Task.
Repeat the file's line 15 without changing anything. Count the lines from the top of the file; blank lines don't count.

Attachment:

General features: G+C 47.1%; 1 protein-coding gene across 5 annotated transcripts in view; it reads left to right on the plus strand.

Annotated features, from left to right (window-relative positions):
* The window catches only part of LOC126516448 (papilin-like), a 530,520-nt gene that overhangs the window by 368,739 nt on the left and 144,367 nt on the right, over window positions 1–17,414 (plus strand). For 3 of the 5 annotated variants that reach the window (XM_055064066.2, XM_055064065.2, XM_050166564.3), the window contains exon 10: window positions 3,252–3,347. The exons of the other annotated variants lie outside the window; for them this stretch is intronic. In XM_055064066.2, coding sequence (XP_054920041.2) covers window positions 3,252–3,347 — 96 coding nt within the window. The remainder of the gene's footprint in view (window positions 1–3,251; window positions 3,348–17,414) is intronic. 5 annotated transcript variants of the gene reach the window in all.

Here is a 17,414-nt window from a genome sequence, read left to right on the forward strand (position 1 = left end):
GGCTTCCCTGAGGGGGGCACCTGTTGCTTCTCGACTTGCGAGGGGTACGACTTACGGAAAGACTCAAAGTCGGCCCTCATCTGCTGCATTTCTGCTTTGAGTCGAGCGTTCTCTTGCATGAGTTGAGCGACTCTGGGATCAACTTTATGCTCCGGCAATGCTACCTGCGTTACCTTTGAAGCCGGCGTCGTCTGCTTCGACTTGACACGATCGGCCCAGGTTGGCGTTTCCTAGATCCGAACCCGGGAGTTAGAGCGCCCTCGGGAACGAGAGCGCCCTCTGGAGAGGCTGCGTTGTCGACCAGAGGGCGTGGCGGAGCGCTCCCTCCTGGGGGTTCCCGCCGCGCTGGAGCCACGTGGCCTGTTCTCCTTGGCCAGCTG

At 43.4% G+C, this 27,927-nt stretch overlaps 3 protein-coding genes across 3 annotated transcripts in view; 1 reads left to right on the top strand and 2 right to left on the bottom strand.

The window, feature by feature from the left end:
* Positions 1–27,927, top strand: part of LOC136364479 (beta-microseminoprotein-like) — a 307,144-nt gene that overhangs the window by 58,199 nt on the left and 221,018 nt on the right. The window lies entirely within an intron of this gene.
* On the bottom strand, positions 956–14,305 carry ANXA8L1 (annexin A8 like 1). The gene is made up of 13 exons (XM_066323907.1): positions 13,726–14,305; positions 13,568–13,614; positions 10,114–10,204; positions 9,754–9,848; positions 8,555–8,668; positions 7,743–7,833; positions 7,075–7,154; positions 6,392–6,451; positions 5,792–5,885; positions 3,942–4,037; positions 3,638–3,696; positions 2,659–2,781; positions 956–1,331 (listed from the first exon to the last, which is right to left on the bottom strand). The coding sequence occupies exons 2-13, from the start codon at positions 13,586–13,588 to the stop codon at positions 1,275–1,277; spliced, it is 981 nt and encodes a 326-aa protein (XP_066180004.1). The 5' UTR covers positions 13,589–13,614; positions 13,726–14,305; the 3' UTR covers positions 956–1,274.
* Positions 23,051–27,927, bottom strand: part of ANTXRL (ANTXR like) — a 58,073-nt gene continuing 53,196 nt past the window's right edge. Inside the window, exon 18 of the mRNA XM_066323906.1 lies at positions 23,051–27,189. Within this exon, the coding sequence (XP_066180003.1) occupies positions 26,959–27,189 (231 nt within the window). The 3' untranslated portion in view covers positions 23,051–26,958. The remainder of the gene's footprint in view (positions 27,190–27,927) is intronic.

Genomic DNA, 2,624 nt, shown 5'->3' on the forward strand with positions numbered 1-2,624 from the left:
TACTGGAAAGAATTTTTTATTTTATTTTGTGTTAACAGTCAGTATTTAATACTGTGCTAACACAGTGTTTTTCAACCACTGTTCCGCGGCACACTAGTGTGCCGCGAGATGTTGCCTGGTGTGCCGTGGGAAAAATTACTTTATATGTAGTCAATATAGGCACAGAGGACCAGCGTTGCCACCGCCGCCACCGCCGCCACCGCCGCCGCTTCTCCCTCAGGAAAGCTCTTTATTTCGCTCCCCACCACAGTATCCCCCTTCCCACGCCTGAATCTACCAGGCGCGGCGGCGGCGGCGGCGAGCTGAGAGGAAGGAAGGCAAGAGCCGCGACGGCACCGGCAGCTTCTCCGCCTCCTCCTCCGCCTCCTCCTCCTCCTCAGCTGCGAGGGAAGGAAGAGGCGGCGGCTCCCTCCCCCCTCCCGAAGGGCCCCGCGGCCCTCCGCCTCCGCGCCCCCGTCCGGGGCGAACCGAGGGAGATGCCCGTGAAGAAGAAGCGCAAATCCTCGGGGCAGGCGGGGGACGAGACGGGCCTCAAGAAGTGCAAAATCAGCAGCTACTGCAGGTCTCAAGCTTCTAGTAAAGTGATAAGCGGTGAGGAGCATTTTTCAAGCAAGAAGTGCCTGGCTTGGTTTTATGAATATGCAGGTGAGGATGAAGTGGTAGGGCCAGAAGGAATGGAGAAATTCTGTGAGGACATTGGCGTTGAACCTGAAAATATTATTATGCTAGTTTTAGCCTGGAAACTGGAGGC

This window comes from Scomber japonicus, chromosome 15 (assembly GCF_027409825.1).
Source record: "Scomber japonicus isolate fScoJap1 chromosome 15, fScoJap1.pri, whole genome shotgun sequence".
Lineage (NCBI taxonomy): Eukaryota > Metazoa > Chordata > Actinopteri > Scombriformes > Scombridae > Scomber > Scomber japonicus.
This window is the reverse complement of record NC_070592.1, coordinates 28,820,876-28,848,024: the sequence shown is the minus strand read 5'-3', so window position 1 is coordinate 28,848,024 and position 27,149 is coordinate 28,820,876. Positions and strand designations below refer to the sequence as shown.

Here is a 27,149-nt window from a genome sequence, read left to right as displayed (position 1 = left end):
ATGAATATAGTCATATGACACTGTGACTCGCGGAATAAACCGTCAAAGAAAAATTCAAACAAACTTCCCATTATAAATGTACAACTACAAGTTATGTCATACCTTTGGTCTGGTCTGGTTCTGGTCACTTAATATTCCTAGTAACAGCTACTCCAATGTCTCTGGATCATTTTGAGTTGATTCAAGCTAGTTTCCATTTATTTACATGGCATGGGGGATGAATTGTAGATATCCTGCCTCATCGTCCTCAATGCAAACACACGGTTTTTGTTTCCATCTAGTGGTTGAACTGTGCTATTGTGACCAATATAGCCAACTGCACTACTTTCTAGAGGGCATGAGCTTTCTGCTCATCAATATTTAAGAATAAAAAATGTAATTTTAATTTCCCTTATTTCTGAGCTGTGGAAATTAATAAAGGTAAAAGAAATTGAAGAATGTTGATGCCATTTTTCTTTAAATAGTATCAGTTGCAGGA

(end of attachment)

Lineage (NCBI taxonomy): Eukaryota > Metazoa > Chordata > Actinopteri > Scombriformes > Scombridae > Scomber > Scomber japonicus.